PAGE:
Special Report:

Cult following gives Nigeria’s young opinion makers the last word

Bloggers have carved out a lucrative niche with advertisers

Japheth Omojuwa started blogging in 2009 with a simple goal: to make his opinions heard by the senators and governors that make up the top echelons of powers in Nigeria.

Six years later, he has secured their attention, and that of many others. More than a quarter of a million people follow Mr Omojuwa on Twitter and more than 43,000 people like his Facebook page. When he cannot be on his laptop, he runs his one-man-media empire from two iPhones.

“There’s no newspaper that sells over 100,000 copies,” says Mr Omojuwa. “I reach over one million people per day on my various channels.”

Nigerians still read newspapers, listen to the radio and watch television to find out what is going on. But a new breed of online publications that mix news with liberal servings of sex, gossip and football are changing the media landscape in Africa’s largest economy.

Their rise has come as Nigerians have grown increasingly connected. Internet penetration rose to about 43 per cent in 2014, up from just over five per cent in 2006, according to the World Bank. Buoying the industry further is advertising revenue and money from foreign investors.

“I wouldn’t start a newspaper today,” says Seyi Taylor, co-founder of Big Cabal Media, a company that runs a tech news website and recently started a BuzzFeed-esque outlet carrying humorous listicles and quizzes. His websites, Tech Cabal and Zikoko rely on banner ads and sponsored articles to pay the bills, an approach common across the industry.

Website Pulse.ng, owned by Swiss media group Ringier AG, does the same. But it goes one step further, sponsoring, and filming, flashy Lagos social events.

“Having an actual presence is how we drive traffic,” says Richard Tanksley, Pulse’s head. Individuals such as Mr Omojuwa have relied on their personalities for advertising clout. He spends about eight hours a day tweeting, placing a premium on interacting with whoever gets in touch on the platform.

He and his fellow Twitterati attract an audience because it is far easier for the public to challenge their views than those of a newspaper’s editorial board, says Ayeni Adekunle, a former newspaper columnist who now runs blogs and a public relations company.

Mr Omojuwa’s large following works. Companies such as Guinness and First Bank of Nigeria pay him in exchange for tweeting in support of their products.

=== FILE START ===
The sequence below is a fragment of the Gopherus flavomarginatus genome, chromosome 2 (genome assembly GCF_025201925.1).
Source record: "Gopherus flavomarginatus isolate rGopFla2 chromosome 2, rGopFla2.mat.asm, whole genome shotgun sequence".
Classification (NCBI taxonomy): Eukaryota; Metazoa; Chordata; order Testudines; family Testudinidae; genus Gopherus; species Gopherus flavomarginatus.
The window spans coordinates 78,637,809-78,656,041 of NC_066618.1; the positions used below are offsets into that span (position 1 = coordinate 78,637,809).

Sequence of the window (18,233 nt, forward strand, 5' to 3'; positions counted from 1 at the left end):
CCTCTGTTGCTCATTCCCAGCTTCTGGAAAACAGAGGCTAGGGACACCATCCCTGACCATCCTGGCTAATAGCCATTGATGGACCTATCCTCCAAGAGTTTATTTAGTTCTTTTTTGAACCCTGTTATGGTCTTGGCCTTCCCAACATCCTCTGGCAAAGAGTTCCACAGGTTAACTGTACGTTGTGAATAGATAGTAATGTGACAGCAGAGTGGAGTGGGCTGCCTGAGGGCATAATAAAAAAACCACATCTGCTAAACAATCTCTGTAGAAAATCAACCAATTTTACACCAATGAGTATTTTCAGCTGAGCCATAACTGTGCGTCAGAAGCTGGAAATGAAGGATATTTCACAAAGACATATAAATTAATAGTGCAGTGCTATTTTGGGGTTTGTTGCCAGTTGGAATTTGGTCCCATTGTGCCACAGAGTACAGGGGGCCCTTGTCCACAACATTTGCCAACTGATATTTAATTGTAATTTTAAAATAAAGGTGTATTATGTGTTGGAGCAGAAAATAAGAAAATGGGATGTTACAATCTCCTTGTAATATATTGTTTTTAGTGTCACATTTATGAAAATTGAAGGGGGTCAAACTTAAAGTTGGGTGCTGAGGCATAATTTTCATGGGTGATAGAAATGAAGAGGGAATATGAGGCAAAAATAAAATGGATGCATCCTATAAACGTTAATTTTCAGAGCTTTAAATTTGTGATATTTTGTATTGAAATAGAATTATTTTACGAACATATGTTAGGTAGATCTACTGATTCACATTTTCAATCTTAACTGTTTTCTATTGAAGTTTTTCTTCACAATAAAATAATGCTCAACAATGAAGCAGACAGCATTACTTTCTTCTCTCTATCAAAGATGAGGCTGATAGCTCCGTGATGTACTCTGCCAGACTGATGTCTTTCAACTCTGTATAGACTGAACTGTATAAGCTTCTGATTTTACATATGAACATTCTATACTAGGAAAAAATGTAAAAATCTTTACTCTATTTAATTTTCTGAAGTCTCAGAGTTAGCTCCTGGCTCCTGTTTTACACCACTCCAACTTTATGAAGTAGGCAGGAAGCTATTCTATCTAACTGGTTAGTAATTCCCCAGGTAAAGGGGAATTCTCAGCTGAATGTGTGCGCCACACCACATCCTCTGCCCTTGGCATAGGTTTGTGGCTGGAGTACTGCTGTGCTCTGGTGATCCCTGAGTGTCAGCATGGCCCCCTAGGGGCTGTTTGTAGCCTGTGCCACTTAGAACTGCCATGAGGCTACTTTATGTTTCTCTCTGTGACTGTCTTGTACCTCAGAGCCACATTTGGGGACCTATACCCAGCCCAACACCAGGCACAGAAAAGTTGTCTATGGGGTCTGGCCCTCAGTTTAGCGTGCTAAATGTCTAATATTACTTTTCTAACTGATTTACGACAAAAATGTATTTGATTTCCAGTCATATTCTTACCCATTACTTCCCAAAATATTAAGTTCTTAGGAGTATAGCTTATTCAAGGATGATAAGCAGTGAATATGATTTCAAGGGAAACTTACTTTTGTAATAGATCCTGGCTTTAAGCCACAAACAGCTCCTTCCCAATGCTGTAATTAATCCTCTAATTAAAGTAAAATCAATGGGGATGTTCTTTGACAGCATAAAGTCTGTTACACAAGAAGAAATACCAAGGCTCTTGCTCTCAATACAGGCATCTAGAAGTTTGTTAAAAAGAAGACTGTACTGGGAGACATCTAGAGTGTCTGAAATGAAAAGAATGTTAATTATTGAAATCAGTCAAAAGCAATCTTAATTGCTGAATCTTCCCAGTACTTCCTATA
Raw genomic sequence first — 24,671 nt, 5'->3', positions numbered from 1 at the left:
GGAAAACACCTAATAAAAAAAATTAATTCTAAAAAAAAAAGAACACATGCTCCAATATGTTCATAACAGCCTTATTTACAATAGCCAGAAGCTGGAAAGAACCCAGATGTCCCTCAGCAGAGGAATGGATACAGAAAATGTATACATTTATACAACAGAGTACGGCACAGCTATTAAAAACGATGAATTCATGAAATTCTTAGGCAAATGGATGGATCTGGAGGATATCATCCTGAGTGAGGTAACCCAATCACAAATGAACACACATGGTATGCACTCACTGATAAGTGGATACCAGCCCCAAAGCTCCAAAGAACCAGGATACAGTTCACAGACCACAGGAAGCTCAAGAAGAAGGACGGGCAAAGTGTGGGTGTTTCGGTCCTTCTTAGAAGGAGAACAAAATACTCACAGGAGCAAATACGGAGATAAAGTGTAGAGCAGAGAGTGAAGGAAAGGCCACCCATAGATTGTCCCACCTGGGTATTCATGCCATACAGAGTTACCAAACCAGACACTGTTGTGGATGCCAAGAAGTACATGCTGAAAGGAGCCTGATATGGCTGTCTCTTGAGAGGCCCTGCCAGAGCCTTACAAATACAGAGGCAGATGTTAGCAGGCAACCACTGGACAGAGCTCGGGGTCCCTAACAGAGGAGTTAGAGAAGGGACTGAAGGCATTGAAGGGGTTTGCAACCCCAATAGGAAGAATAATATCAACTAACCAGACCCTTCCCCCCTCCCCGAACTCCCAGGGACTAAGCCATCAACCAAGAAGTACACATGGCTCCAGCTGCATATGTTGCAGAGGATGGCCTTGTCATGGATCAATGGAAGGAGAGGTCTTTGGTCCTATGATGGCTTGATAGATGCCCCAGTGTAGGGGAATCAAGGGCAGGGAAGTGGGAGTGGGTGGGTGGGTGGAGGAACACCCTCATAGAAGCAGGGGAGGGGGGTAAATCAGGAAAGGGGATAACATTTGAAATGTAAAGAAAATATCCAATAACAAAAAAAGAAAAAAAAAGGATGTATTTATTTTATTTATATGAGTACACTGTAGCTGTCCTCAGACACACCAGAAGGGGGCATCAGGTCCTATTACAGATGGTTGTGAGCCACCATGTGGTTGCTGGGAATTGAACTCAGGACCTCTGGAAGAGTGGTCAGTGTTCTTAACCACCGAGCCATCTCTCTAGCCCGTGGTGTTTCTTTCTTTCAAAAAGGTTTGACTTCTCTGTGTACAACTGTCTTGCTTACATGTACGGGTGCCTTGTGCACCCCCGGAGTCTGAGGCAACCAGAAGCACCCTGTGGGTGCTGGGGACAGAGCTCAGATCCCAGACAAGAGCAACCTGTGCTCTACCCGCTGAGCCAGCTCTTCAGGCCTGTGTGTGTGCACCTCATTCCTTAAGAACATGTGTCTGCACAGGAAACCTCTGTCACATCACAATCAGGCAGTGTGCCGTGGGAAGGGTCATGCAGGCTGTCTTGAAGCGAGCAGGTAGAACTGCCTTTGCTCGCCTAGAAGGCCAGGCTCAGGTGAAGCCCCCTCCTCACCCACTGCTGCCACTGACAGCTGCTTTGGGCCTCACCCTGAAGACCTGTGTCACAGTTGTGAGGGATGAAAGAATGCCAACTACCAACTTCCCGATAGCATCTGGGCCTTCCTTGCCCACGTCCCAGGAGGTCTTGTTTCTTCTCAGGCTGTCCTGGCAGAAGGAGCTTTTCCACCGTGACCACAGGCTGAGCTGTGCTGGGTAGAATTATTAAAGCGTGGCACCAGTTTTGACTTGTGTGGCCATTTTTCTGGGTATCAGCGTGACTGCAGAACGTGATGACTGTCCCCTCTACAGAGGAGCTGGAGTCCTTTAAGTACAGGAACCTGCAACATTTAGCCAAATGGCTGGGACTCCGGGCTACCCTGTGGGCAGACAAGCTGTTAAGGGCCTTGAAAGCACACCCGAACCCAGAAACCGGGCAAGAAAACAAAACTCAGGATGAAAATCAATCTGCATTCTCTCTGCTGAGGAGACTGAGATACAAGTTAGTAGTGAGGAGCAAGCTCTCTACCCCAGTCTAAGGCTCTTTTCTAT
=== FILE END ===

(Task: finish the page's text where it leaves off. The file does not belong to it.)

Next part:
While all of these websites get traffic from Nigeria’s significant diaspora in countries such as the US and Britain, most of the traffic comes from smartphone-wielding Nigerians at home. GSMA Intelligence, the global telco association, estimates that smartphone penetration in Nigeria is at 10-15 per cent. Pyramid Research, the telecommunications consultancy, expects the number of mobile data subscribers to rise by 16 per cent a year until 2019.

Linda Ikeji publishes dozens of posts a day from her simple, eponymous blog hosted on Google’s Blogspot platform. Her page features everything from the latest news on a Nigerian charged with murder in Britain, to the family photo of a Nigerian movie star — all surrounded by advertisements for Nigerian and foreign companies.

This approach to news however is not without its critics. Ms Ikeji, Pulse and many of Nigeria’s media outlets aggregate material from each other and from foreign media outlets. Pulse, Mr Tanksley says, obtains about 80 per cent of its content from other websites; the rest comes from journalists they employ.

That does not sit well with some newspapers. The traditional media still employ droves of reporters to stake out courtrooms and legislatures. Ademola Oni, online editor of Punch newspaper, says the paper does not make money when aggregators post their content online. “The majority of them . . . just steal the story; no link, no attribution, nothing,” he says, although many websites do credit the newspapers they took the article from. Bloggers and online media have forced Punch to change its ways. The paper now tries to put big breaking stories online immediately and software has been installed to track where the articles are used.

Mr Oni denies that the proliferation of aggregated content has hurt Punch’s revenue. He says the newspaper gets about 80m page views every month, but he could not say how many copies are published a day — a number that is hard to find for any newspaper in a country without an active auditing authority for newspaper circulation.

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